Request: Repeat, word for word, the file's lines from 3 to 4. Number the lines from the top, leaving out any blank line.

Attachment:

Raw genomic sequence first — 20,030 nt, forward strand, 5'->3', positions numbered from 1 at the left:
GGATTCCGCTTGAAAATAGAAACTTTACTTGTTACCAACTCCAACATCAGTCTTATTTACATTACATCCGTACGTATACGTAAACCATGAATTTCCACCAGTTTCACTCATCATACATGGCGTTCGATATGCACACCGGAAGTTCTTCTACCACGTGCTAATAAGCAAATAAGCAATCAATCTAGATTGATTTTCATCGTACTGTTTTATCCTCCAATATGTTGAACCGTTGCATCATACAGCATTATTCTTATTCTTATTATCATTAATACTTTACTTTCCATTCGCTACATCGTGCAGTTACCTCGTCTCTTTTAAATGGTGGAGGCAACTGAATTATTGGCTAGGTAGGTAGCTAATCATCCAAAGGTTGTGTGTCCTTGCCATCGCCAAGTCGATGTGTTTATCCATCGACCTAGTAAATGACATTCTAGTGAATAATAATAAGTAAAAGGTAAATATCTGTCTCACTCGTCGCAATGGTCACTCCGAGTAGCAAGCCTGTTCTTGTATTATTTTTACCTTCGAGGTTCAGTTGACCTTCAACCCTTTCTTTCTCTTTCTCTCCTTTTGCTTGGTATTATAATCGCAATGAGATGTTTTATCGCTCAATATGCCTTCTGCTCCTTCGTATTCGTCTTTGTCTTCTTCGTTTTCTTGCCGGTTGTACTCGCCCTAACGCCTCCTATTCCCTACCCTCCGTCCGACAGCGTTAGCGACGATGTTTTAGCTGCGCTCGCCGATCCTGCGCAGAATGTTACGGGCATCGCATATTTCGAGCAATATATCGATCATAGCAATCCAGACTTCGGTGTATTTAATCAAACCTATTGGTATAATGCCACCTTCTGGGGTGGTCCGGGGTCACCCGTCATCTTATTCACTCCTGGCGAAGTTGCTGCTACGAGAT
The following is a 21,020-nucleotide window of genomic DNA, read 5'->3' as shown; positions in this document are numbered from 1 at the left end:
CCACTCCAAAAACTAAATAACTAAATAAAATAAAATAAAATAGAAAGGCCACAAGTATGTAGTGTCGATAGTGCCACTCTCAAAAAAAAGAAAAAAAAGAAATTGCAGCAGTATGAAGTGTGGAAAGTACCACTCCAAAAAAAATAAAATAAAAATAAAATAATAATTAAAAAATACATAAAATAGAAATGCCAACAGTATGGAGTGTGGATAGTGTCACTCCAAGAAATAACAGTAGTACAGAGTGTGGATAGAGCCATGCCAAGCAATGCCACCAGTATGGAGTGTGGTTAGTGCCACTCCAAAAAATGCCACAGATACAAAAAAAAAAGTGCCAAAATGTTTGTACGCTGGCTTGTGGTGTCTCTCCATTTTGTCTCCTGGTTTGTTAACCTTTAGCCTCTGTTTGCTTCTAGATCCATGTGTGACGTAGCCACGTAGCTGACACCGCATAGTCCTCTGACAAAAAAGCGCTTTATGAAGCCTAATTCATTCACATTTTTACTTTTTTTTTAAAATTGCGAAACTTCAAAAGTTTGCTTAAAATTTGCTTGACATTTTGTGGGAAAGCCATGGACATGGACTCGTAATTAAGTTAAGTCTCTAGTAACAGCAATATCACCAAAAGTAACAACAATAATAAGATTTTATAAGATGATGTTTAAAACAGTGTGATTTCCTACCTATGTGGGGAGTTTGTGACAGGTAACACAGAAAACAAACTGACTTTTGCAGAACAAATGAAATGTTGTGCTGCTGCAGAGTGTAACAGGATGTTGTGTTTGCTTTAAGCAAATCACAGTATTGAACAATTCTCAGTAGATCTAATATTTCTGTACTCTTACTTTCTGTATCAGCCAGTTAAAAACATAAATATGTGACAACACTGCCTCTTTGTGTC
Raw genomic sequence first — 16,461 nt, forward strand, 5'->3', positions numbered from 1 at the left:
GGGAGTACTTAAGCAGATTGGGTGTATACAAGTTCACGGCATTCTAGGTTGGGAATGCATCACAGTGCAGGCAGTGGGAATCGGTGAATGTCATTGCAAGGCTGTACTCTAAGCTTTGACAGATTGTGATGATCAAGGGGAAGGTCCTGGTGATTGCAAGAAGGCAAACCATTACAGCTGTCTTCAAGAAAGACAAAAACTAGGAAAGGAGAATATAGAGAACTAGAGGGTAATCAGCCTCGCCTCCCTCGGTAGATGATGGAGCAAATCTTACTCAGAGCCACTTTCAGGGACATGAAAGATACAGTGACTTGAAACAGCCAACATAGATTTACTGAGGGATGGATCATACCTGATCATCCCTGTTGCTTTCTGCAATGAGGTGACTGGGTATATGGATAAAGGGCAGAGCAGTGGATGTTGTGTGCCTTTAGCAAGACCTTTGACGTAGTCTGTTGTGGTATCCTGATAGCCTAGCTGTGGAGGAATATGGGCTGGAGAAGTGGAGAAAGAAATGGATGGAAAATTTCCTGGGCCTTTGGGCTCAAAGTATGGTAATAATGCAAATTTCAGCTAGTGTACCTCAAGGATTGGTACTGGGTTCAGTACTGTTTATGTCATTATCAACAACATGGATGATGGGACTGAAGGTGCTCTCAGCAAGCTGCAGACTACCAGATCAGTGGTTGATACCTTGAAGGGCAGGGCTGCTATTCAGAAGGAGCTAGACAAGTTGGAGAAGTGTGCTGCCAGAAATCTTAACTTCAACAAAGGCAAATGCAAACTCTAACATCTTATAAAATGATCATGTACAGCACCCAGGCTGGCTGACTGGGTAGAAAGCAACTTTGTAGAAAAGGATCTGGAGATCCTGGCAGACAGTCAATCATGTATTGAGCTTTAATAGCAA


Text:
The following is a 21,020-nucleotide window of genomic DNA, read 5'->3' as shown; positions in this document are numbered from 1 at the left end:
CCACTCCAAAAACTAAATAACTAAATAAAATAAAATAAAATAGAAAGGCCACAAGTATGTAGTGTCGATAGTGCCACTCTCAAAAAAAAGAAAAAAAAGAAATTGCAGCAGTATGAAGTGTGGAAAGTACCACTCCAAAAAAAATAAAATAAAAATAAAATAATAATTAAAAAATACATAAAATAGAAATGCCAACAGTATGGAGTGTGGATAGTGTCACTCCAAGAAATAACAGTAGTACAGAGTGTGGATAGAGCCATGCCAAGCAATGCCACCAGTATGGAGTGTGGTTAGTGCCACTCCAAAAAATGCCACAGATACAAAAAAAAAAGTGCCAAAATGTTTGTACGCTGGCTTGTGGTGTCTCTCCATTTTGTCTCCTGGTTTGTTAACCTTTAGCCTCTGTTTGCTTCTAGATCCATGTGTGACGTAGCCACGTAGCTGACACCGCATAGTCCTCTGACAAAAAAGCGCTTTATGAAGCCTAATTCATTCACATTTTTACTTTTTTTTTAAAATTGCGAAACTTCAAAAGTTTGCTTAAAATTTGCTTGACATTTTGTGGGAAAGCCATGGACATGGACTCGTAATTAAGTTAAGTCTCTAGTAACAGCAATATCACCAAAAGTAACAACAATAATAAGATTTTATAAGATGATGTTTAAAACAGTGTGATTTCCTACCTATGTGGGGAGTTTGTGACAGGTAACACAGAAAACAAACTGACTTTTGCAGAACAAATGAAATGTTGTGCTGCTGCAGAGTGTAACAGGATGTTGTGTTTGCTTTAAGCAAATCACAGTATTGAACAATTCTCAGTAGATCTAATATTTCTGTACTCTTACTTTCTGTATCAGCCAGTTAAAAACATAAATATGTGACAACACTGCCTCTTTGTGTC